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Why I Talk About Vaginas

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Why I Talk About Vaginas

The closer I got to my book tour (which I’m on now! Hello, Chicago!) for Whatís Up Down There? Questions Youíd Only Ask Your Gynecologist If She Was Your Best Friend, the more resistance I faced from those who think weíre better off not talking about vaginas. If youíre one of those people who thinks vaginas are best kept quiet, this post is for you. Hereís an example from my email box.

I do not get the whole Vagina Talk thing.

I didnít understand Vagina Monologues. I can say ďvaginaĒ but really have no reason to do so. I am an entire person, not just a vagina. I think talking about vaginas actually takes away from the fact that we are women, we are entire beings of emotion and intelligence. So I donít think we should focus on vaginas.

I am a very open person regarding sex, and have I raised 3 daughters to do the same. We have discussed sexual preferences, even such things as anal intercourse. But I donít understand all the fuss. I am a woman, and I enjoy sex, but I can be all that I can be without standing up and shouting the word vagina.

Just sayiní.

Love,

Stacey

So why not talk about vaginas?

When I got this letter, I spent an hour writing a loooooong response, which Iíll abbreviate for you here. Basically, I think we must talk about vaginas because we should talk about all of our body parts. We talk openly and without shame about our big toes, our eyeballs, our elbows, and our belly buttons. So why not talk about vaginas?

But thereís an even more important reason. Unlike the arm or the pinkie finger or the nose, the vagina carries with it a lot of baggage. Vaginas give us unique joys and sorrows as women. We birth our children through them, have mindblowing orgasms with them, and all too often suffer terribly because of them. Way too many women have suffered traumas in the vagina. Rape, sexual molestation, abortion, painful sex, even traumatic experiences at the gynecologistís office, can come back to haunt you if you donít talk about them. You may wind up with chronic pelvic pain or cervical cancer or a herpes outbreak that just wonít go away. And you may be suffering emotionally in other ways that you donít even associate with your vaginal health and experience. When you ignore your vagina and keep silent about it, physically or emotionally, things fester.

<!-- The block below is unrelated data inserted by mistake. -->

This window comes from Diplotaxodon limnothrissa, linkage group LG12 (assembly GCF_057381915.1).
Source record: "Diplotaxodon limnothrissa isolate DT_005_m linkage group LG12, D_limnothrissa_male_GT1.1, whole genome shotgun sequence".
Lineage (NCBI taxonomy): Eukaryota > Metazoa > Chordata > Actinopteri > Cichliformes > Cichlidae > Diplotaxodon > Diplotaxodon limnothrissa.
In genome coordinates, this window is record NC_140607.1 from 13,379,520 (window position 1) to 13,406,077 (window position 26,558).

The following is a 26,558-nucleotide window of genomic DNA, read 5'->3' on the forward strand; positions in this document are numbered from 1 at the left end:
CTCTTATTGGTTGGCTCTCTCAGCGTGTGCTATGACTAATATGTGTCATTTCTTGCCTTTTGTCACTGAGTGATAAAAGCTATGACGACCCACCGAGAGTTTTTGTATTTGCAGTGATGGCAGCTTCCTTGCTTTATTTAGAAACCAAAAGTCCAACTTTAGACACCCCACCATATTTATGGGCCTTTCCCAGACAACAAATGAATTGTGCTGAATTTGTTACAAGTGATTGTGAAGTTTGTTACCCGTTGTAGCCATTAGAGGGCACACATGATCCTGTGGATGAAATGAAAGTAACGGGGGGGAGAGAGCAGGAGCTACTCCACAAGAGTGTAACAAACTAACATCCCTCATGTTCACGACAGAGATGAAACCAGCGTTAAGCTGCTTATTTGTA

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Read more: Body Image, Gynecology, Health, Love, Mental Wellness, Pregnancy, Self-Help, Sex, Women's Health, , , , , , ,

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Lissa Rankin

Lissa Rankin, MD is a mind-body medicine physician, founder of the†Whole Health Medicine Institute training program for physicians and other health care providers, and the New York Times bestselling author of†Mind Over Medicine: Scientific Proof That You Can Heal Yourself.† She is on a grassroots mission to heal health care, while empowering you to heal yourself.† Lissa blogs at†LissaRankin.com and also created two online communities -†HealHealthCareNow.com and†OwningPink.com. She is also the author of two other books, a professional artist, an amateur ski bum, and an avid hiker. Lissa lives in the San Francisco Bay area with her husband and daughter.

91 comments

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12:45AM PDT on May 11, 2013

Goodness me what next

1:41PM PDT on May 5, 2013

Because Lissa, you do it so well!!!

12:31AM PDT on Apr 28, 2013

Thank you :)

4:22PM PDT on Apr 9, 2013

I seriously have issues with the way this woman tries to validate other females for using the word vagina, and does it in such a patronising way. I hop she doesn't talk to the victims of abuse like that, I really do.

12:36AM PDT on Mar 28, 2013

ty

8:06PM PDT on Mar 25, 2013

Thank you for article.

8:05PM PDT on Mar 25, 2013

Thank you for article.

8:04PM PDT on Mar 25, 2013

Thank you for article.

12:19AM PDT on Mar 23, 2013

Since when is the vagina a "sensational topic" Teresa W? It is simply another topic concerning women like a myriad of other subjects. Interesting article.

12:01AM PDT on Mar 23, 2013

Miacid T, many women still feel sorrow over it. It doesn't matter if something is legal. There can still be emotional reprecussions. People may still feel conflicted or have guilt.

And it does have an effect on the body. It still IS a medical procedure. There may be a lot of abortions each year, but there are a lot of everything each year and it doesn't mean that for the peopel going through it, it won't be major for them.

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